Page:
The four of them breezed out of the front door into the twilight. Angela’s parents barely glanced up from the telly.
It was still relatively warm outside as they walked through the underpass and on to the main street. Instead of heading left to go to the shop, they turned right, towards the cemetery.
Angela scaled the gates first and Fiona followed. Pauline, though smaller, got over without much bother. Gail had short legs and moaned that she would get her clothes ruined. Still, they hauled her over eventually.
It was dark and damp in the graveyard. Even with the moon shining, it was difficult to distinguish the path or to be sure of what she was looking at.
Angela led the way to a cluster of elaborate headstones and her three acolytes watched, mesmerised, as she clambered over a moss-covered stone and began to brush twisted brambles and honeysuckle back from the large headstone itself. Rising from the grave was an alabaster figure, white against dark trees and sky.
Angela’s skinny fingers began to trace the letters wrapped around the monument.
‘Erected by Thomas Young. In memory of his beloved wife Margaret Keith Cameron. Born 28thNovember 1854 died, 15thAugust 1895.’
Pauline peered at the words, could make out a jumble of capital letters, numbers and the word love. She doubted she would ever be as good a reader as Angela.
Fiona shivered. ‘I’m freezing.’
Gail giggled and rubbed her own goose-pimpled arms.
Angela bent down to another carving that contained a list of names. Her sandalled feet tangled in green tendrils of ivy.
‘And their children: Thomas, died 1890, aged 2, Agnes, died 1890, aged 1, Maggie, died 1894, aged 18 months.’
All those little children dead. Pauline thought of their bones under the stone. Eyes still glittering in their sockets.
Gail stood open mouthed.
‘Aww. They wee children. That’s a pure sin.’
‘That’s what happened in the olden days,’ Angela said, disdainfully.
She pointed at the figure towering above them.
‘See that?’ she asked Pauline.
‘That’s his beloved wife, watching over her dead babies.’
She looks like an angel, thought Pauline.
The statue’s blank eyes were raised heavenwards, hands clasped in futile prayer.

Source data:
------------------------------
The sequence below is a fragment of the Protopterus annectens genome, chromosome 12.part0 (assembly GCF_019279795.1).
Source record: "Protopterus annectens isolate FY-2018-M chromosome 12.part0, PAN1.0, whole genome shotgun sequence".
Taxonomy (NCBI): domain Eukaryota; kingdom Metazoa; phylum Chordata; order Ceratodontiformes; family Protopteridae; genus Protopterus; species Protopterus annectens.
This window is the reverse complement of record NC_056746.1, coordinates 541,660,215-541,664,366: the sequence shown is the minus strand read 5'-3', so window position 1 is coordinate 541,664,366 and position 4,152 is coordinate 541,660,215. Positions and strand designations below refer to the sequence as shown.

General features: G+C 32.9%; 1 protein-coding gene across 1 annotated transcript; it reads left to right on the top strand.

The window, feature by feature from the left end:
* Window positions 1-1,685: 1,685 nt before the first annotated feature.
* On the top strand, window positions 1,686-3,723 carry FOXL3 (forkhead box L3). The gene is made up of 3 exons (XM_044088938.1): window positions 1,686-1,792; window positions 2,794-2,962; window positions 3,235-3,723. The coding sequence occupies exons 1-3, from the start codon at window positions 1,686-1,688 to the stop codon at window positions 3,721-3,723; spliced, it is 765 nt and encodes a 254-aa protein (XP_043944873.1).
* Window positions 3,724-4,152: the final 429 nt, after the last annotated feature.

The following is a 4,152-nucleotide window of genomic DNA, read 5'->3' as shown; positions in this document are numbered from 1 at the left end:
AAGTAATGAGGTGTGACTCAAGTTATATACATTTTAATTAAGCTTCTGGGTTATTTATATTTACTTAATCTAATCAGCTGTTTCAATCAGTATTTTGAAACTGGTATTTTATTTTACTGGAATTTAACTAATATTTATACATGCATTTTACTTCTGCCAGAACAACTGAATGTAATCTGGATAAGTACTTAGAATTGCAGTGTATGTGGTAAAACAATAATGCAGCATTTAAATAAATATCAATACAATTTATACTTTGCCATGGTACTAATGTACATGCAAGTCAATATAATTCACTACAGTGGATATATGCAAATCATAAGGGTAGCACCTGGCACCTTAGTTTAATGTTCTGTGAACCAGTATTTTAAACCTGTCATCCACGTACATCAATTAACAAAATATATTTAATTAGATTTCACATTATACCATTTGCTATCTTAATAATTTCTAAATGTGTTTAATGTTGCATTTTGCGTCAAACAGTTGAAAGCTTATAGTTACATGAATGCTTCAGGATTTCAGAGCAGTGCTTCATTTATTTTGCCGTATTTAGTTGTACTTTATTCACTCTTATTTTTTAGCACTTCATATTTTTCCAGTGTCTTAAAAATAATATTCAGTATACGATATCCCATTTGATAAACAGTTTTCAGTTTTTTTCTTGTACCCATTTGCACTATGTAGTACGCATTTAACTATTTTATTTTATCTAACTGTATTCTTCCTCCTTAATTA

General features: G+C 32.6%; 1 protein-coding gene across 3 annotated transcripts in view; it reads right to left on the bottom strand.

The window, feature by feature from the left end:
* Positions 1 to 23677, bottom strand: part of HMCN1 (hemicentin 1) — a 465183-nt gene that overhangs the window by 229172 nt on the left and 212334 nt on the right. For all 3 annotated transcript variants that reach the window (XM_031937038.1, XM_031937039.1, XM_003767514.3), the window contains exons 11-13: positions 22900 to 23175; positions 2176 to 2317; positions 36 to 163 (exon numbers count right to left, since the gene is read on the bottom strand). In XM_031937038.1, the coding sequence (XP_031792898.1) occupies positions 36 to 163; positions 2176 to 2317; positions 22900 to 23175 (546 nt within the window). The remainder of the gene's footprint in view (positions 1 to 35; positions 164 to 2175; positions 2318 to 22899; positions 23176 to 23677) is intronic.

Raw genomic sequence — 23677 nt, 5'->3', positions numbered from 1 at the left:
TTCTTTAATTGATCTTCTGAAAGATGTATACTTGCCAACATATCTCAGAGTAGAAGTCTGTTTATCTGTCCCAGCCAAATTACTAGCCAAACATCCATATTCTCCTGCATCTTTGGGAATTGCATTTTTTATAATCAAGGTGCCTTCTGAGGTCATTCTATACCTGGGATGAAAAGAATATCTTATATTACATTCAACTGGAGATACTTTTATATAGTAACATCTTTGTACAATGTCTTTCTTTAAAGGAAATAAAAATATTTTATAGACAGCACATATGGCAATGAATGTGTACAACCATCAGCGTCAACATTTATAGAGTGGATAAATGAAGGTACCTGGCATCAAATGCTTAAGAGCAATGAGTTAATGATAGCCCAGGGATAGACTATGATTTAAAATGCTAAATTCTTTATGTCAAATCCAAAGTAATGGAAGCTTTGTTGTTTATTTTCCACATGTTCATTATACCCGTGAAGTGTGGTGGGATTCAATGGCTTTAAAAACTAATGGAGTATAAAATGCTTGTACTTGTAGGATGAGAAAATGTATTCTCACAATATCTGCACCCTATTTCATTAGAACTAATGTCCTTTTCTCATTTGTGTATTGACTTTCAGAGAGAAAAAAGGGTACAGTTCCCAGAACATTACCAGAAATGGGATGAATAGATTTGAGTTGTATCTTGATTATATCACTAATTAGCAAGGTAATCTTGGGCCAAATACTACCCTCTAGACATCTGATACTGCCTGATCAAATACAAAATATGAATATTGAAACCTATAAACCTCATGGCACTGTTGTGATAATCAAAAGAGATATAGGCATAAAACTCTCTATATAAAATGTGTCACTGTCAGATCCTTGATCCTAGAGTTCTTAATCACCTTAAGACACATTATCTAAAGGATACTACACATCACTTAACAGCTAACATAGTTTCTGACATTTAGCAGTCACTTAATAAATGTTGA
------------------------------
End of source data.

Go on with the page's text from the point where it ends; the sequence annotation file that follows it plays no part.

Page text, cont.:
Angela brushed moss from a stone carved in the shape of an open book. Her voice was laced with catastrophe. ‘He who touches her left hand before midnight shall find his own vanished by morning.’
Fiona wound a piece of chewing gum round her pink tongue.
‘What does that even mean, Angela?’
Angela kept her gaze on Pauline.
‘It means,’ said Angela pointedly, ‘that her husband has laid a curse upon the tomb. A warning to those who come near her.’
Pauline peered at the faint, old fashioned script, letters curling into each other. She thought she recognised the word midnightfrom fairy tales.
Angela clambered back towards them. She nudged Pauline.
‘Touch it. I dare you.’
Fiona and Gail giggled, nervously.
Pauline didn’t move.
‘You’re too scared, aren’t you?’
‘No,’ Pauline said flatly.
She was terrified but too frightened of Angela to admit it. She felt sick and trapped and childish. She wanted her mum, her granny, home.
‘Go on, then,’ Angela said.
Pauline turned and faced the statue.
She inched gingerly over the mosses and lichens that split and slipped under her feet. Globules of sweet, black bramble juice spilled onto thin white flowers. She reached out to steady herself and felt, too late, the spikes hidden beneath their broad leaves. Tears, too fat to hold in, leaked from her eyes.
Pauline stole a momentary glance behind her and saw Gail and Fiona clutching each other, squawking with soap-opera emotion. Angela stood off to one side, watching curiously, like a cat idly toying with a maimed daddy-long-legs.
Pauline felt as if she were a puppet, her legs and arms jangling like string, jerked around by a force much stronger than herself. The realisation that there was no way out built up inside her until it was almost a relief to reach the statue and stretch upwards in search of her hand. If she died here, she might be taken underground by the angel, entombed alongside the dead children, mercifully out of reach of Angela McIntyre.
‘Hurry up, Pauline. We cannae wait all night.’
The encroaching boredom in Angela’s voice spurred Pauline on.